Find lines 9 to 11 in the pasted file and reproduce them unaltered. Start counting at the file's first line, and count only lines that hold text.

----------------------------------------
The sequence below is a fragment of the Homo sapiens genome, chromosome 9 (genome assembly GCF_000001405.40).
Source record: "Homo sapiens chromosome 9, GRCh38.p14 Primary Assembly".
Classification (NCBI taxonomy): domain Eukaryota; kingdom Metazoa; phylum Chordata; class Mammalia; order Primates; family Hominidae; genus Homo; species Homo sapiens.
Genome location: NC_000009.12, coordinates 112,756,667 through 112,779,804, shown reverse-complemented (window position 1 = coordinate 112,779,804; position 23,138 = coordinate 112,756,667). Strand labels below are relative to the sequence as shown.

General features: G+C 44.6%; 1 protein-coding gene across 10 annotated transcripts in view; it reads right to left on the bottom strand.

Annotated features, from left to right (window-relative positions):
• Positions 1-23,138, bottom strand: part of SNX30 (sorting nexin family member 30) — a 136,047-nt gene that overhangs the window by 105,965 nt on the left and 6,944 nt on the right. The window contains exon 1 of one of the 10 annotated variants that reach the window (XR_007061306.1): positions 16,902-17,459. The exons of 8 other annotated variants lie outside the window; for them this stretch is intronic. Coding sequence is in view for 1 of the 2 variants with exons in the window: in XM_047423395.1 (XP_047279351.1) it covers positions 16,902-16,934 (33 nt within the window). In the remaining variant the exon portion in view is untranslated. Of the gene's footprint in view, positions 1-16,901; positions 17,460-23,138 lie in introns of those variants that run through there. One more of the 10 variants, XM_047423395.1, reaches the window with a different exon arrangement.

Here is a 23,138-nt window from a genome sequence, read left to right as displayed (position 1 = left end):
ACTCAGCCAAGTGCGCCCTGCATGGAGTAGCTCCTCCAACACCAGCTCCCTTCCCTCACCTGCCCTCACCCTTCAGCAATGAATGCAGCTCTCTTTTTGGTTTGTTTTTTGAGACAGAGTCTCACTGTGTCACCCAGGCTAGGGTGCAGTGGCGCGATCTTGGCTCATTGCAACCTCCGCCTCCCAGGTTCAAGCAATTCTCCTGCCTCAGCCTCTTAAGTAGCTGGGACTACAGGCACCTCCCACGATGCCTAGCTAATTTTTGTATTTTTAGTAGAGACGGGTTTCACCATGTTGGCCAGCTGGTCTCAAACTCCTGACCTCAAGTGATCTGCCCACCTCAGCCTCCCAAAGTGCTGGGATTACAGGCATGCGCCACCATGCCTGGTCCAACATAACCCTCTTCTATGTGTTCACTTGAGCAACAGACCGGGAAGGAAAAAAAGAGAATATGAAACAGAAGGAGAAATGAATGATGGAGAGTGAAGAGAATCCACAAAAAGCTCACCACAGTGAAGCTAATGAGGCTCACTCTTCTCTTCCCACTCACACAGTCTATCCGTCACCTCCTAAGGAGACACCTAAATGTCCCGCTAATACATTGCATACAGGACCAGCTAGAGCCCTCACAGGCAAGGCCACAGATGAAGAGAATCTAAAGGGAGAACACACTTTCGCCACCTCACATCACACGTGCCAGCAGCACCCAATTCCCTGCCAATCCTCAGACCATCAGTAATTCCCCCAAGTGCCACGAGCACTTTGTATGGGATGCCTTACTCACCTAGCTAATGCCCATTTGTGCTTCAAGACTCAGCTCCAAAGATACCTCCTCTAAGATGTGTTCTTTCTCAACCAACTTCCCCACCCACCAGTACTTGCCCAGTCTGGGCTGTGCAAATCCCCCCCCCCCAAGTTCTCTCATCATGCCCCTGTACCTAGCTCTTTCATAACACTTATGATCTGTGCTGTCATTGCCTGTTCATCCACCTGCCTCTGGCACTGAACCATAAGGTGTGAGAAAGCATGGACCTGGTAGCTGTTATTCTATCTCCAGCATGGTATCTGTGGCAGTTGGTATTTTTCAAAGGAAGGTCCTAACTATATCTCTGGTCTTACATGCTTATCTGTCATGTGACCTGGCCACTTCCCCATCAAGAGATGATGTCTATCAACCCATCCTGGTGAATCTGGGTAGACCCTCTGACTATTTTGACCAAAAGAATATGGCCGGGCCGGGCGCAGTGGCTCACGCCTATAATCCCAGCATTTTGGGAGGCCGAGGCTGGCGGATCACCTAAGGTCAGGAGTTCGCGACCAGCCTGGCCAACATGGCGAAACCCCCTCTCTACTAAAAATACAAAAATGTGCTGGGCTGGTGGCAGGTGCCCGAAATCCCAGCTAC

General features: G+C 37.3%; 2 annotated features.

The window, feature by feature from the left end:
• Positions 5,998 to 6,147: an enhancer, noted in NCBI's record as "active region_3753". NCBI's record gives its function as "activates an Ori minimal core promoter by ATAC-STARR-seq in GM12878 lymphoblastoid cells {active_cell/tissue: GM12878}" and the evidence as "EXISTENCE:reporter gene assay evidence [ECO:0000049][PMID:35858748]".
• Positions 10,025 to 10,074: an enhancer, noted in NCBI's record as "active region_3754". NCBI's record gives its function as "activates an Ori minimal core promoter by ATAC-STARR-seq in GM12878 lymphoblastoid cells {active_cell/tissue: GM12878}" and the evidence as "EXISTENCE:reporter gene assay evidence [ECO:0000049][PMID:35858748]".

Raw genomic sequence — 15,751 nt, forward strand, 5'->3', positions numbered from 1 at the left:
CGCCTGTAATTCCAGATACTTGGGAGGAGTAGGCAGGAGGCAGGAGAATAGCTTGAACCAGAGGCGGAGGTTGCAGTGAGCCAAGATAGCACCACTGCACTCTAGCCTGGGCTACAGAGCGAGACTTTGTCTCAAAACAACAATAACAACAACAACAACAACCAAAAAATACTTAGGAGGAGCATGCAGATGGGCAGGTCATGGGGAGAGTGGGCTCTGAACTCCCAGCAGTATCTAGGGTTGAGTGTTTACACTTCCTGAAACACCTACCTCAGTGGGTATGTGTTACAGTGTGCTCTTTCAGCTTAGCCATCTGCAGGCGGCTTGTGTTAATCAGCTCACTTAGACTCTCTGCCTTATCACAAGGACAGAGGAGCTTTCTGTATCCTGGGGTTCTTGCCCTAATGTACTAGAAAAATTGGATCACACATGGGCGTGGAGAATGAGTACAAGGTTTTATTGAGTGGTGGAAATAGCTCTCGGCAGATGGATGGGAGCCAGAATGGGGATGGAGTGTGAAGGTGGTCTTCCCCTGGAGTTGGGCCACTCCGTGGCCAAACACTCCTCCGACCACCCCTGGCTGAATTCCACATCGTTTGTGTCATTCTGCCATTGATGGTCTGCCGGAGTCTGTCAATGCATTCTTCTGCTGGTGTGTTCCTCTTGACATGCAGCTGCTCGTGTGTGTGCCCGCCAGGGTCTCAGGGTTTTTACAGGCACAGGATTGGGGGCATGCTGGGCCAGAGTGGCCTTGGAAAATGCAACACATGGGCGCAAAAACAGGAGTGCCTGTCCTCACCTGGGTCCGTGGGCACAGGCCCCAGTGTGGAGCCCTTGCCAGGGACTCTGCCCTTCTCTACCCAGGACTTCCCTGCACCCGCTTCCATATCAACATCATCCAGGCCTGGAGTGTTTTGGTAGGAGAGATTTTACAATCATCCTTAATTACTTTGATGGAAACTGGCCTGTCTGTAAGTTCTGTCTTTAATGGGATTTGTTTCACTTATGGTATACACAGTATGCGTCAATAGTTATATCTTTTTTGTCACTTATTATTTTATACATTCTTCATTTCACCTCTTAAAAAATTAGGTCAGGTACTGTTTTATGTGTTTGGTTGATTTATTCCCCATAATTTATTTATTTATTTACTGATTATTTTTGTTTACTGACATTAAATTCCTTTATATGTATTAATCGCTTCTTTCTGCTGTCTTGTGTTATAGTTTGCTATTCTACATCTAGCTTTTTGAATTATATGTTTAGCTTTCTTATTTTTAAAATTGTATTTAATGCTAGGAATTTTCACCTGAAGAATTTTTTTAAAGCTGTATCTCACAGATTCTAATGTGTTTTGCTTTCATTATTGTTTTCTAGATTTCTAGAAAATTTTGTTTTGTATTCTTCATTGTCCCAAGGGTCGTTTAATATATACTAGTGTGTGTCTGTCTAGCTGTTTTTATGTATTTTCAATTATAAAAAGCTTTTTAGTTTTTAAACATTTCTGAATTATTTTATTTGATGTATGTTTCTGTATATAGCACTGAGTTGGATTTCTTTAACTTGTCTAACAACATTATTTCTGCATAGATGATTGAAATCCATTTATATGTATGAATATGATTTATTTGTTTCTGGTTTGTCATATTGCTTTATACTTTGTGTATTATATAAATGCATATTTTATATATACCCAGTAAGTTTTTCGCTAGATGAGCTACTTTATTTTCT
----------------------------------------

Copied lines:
ACTCAGCCAAGTGCGCCCTGCATGGAGTAGCTCCTCCAACACCAGCTCCCTTCCCTCACCTGCCCTCACCCTTCAGCAATGAATGCAGCTCTCTTTTTGGTTTGTTTTTTGAGACAGAGTCTCACTGTGTCACCCAGGCTAGGGTGCAGTGGCGCGATCTTGGCTCATTGCAACCTCCGCCTCCCAGGTTCAAGCAATTCTCCTGCCTCAGCCTCTTAAGTAGCTGGGACTACAGGCACCTCCCACGATGCCTAGCTAATTTTTGTATTTTTAGTAGAGACGGGTTTCACCATGTTGGCCAGCTGGTCTCAAACTCCTGACCTCAAGTGATCTGCCCACCTCAGCCTCCCAAAGTGCTGGGATTACAGGCATGCGCCACCATGCCTGGTCCAACATAACCCTCTTCTATGTGTTCACTTGAGCAACAGACCGGGAAGGAAAAAAAGAGAATATGAAACAGAAGGAGAAATGAATGATGGAGAGTGAAGAGAATCCACAAAAAGCTCACCACAGTGAAGCTAATGAGGCTCACTCTTCTCTTCCCACTCACACAGTCTATCCGTCACCTCCTAAGGAGACACCTAAATGTCCCGCTAATACATTGCATACAGGACCAGCTAGAGCCCTCACAGGCAAGGCCACAGATGAAGAGAATCTAAAGGGAGAACACACTTTCGCCACCTCACATCACACGTGCCAGCAGCACCCAATTCCCTGCCAATCCTCAGACCATCAGTAATTCCCCCAAGTGCCACGAGCACTTTGTATGGGATGCCTTACTCACCTAGCTAATGCCCATTTGTGCTTCAAGACTCAGCTCCAAAGATACCTCCTCTAAGATGTGTTCTTTCTCAACCAACTTCCCCACCCACCAGTACTTGCCCAGTCTGGGCTGTGCAAATCCCCCCCCCCCAAGTTCTCTCATCATGCCCCTGTACCTAGCTCTTTCATAACACTTATGATCTGTGCTGTCATTGCCTGTTCATCCACCTGCCTCTGGCACTGAACCATAAGGTGTGAGAAAGCATGGACCTGGTAGCTGTTATTCTATCTCCAGCATGGTATCTGTGGCAGTTGGTATTTTTCAAAGGAAGGTCCTAACTATATCTCTGGTCTTACATGCTTATCTGTCATGTGACCTGGCCACTTCCCCATCAAGAGATGATGTCTATCAACCCATCCTGGTGAATCTGGGTAGACCCTCTGACTATTTTGACCAAAAGAATATGGCCGGGCCGGGCGCAGTGGCTCACGCCTATAATCCCAGCATTTTGGGAGGCCGAGGCTGGCGGATCACCTAAGGTCAGGAGTTCGCGACCAGCCTGGCCAACATGGCGAAACCCCCTCTCTACTAAAAATACAAAAATGTGCTGGGCTGGTGGCAGGTGCCCGAAATCCCAGCTAC

General features: G+C 37.3%; 2 annotated features.

The window, feature by feature from the left end: